Kansas State has a lot of offensive firepower, but the Irish really neutralized it in the second round. They constantly had people in the lane, and any time Nicole Ohlde caught the ball, she was double- and sometimes triple-teamed from behind, the side and by the opposite guard. Notre Dame also took away K-State's 3-point threats, which is not an easy task.

Freshman Courtney LaVere and sophomore Teresa Borton are some of the best posts in the country. They can catch and score, have good post moves and good bodies in the paint. Then there's Le'Tania Severe, a 5-foot-8 junior guard who's lightning quick and had 17 points (6 of 11), eight rebounds, four assists and two steals in a clutch performance against K-State. Senior Alicia Ratay came up huge in the first round (20 points, 3-for-4 from 3-point range), and freshman Megan Duffy, who hit two very timely 3s against K-State, has been very impressive. She and Severe should look to penetrate more often and pitch it out to Ratay on the perimeter.

The big question is whether Batteast can get going. Her strength is slashing, being around the boards and rebounding. She doesn't often look to hit your traditional jumpers; she tends to score more of her points on putbacks, by slashing and at the foul line.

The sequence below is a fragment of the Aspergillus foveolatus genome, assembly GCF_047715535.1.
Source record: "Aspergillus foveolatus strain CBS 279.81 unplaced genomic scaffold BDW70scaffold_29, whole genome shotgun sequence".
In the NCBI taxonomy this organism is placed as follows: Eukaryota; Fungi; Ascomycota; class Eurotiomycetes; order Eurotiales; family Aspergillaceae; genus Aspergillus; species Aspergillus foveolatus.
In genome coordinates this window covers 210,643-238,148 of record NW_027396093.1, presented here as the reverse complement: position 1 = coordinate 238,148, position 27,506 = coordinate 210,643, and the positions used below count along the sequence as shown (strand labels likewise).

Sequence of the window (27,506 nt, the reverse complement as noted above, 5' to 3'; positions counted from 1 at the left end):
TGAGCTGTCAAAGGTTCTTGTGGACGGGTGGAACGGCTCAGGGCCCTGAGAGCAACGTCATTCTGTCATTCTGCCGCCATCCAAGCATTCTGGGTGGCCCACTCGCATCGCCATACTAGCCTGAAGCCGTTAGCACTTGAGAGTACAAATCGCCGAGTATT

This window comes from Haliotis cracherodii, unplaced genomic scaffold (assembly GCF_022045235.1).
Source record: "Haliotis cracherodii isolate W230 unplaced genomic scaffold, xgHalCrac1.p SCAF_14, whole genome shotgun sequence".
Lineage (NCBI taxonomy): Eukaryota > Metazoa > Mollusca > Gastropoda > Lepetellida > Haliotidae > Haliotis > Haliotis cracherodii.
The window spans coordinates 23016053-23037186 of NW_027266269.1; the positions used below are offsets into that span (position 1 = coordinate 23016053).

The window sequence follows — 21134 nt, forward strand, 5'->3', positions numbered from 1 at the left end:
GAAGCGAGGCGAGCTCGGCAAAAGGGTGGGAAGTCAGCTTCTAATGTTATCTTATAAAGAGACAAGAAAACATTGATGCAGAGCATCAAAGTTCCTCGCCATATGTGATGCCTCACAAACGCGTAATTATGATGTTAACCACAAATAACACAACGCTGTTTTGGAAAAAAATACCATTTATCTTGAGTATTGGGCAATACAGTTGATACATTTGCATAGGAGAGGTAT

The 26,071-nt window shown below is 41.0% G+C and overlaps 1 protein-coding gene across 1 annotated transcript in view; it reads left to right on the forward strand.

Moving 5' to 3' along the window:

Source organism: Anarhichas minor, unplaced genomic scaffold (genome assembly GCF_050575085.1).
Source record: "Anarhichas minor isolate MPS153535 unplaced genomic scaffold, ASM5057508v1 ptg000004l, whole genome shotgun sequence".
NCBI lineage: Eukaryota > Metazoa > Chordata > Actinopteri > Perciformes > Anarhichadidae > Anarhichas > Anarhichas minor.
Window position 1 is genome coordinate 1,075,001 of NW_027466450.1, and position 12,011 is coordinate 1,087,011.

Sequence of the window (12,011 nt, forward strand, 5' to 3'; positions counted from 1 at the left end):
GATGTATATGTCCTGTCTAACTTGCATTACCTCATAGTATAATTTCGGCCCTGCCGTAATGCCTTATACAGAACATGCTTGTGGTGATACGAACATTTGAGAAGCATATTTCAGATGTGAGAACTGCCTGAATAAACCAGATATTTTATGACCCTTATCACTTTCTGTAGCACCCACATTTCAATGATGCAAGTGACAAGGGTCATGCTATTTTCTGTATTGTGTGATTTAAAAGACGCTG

Purdue's star, Shereka Wright, also struggled a bit offensively last time out, scoring nine points while sinking just 1 of 5 shots. That won't last, and even when she's not scoring, Wright does too many other things to hurt you. She's long and lanky, can play multiple positions and causes mismatch problems all over the place with her athleticism. I like everything about her game at both ends of the floor.

Kristy Curry is a marvelous coach and knows what to do. This team has tournament experience and other players who can hurt you inside (Mary Jo Noon) and out (Erika Valek). Valek, in fact, has had a big impact on this year's success, and after suffering a torn ACL two years ago has made an incredible comeback. She's very tough defensively, and as the team's primary ballhandler, she keeps it simple yet also keeps the opponent off balance.

And that's something Notre Dame will try to do to the Boilers. Purdue needs to enter this game knowing that 1) it's not going to get many open looks, and 2) Notre Dame is going to be very feisty. And since the Irish are so good at changing their defenses on you, Valek must be able to read the switching defenses coming at her, whether it's man-to-man or a zone. Curry must also be sure to communicate with Valek on the court to try and counter the Irish game plan.

One need-to-know fact: Only six teams seeded 11th or lower have advanced to the round of 16. None has ever won in that round.